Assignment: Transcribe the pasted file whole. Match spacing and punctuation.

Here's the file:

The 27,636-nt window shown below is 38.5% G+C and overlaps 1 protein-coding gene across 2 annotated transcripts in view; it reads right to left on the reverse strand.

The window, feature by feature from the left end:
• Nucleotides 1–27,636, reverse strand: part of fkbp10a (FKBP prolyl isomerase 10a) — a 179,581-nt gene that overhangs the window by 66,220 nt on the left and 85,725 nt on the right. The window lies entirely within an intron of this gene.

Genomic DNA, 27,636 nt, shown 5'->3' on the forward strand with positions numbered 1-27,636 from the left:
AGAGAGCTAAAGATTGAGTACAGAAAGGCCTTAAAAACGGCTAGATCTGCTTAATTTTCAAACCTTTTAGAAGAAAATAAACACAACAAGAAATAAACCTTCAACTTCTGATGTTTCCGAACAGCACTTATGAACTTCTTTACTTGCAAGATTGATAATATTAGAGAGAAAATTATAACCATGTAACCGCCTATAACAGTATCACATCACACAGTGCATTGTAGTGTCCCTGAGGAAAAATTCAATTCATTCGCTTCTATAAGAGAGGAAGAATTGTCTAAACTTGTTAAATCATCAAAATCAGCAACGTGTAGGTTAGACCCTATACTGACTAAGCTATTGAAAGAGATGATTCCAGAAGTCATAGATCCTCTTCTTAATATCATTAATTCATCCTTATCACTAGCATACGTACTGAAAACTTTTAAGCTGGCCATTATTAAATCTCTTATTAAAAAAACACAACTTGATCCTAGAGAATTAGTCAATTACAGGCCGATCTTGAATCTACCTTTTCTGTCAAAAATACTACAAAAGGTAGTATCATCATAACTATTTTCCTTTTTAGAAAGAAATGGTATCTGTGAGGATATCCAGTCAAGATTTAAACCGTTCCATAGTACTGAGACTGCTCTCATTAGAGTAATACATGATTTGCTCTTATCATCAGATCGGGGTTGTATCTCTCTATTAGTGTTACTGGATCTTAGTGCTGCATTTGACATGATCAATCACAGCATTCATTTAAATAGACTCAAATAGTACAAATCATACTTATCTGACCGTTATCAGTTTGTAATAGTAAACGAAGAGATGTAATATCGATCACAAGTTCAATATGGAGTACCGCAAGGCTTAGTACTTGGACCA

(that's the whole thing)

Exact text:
The 27,636-nt window shown below is 38.5% G+C and overlaps 1 protein-coding gene across 2 annotated transcripts in view; it reads right to left on the reverse strand.

The window, feature by feature from the left end:
• Nucleotides 1–27,636, reverse strand: part of fkbp10a (FKBP prolyl isomerase 10a) — a 179,581-nt gene that overhangs the window by 66,220 nt on the left and 85,725 nt on the right. The window lies entirely within an intron of this gene.

Genomic DNA, 27,636 nt, shown 5'->3' on the forward strand with positions numbered 1-27,636 from the left:
AGAGAGCTAAAGATTGAGTACAGAAAGGCCTTAAAAACGGCTAGATCTGCTTAATTTTCAAACCTTTTAGAAGAAAATAAACACAACAAGAAATAAACCTTCAACTTCTGATGTTTCCGAACAGCACTTATGAACTTCTTTACTTGCAAGATTGATAATATTAGAGAGAAAATTATAACCATGTAACCGCCTATAACAGTATCACATCACACAGTGCATTGTAGTGTCCCTGAGGAAAAATTCAATTCATTCGCTTCTATAAGAGAGGAAGAATTGTCTAAACTTGTTAAATCATCAAAATCAGCAACGTGTAGGTTAGACCCTATACTGACTAAGCTATTGAAAGAGATGATTCCAGAAGTCATAGATCCTCTTCTTAATATCATTAATTCATCCTTATCACTAGCATACGTACTGAAAACTTTTAAGCTGGCCATTATTAAATCTCTTATTAAAAAAACACAACTTGATCCTAGAGAATTAGTCAATTACAGGCCGATCTTGAATCTACCTTTTCTGTCAAAAATACTACAAAAGGTAGTATCATCATAACTATTTTCCTTTTTAGAAAGAAATGGTATCTGTGAGGATATCCAGTCAAGATTTAAACCGTTCCATAGTACTGAGACTGCTCTCATTAGAGTAATACATGATTTGCTCTTATCATCAGATCGGGGTTGTATCTCTCTATTAGTGTTACTGGATCTTAGTGCTGCATTTGACATGATCAATCACAGCATTCATTTAAATAGACTCAAATAGTACAAATCATACTTATCTGACCGTTATCAGTTTGTAATAGTAAACGAAGAGATGTAATATCGATCACAAGTTCAATATGGAGTACCGCAAGGCTTAGTACTTGGACCA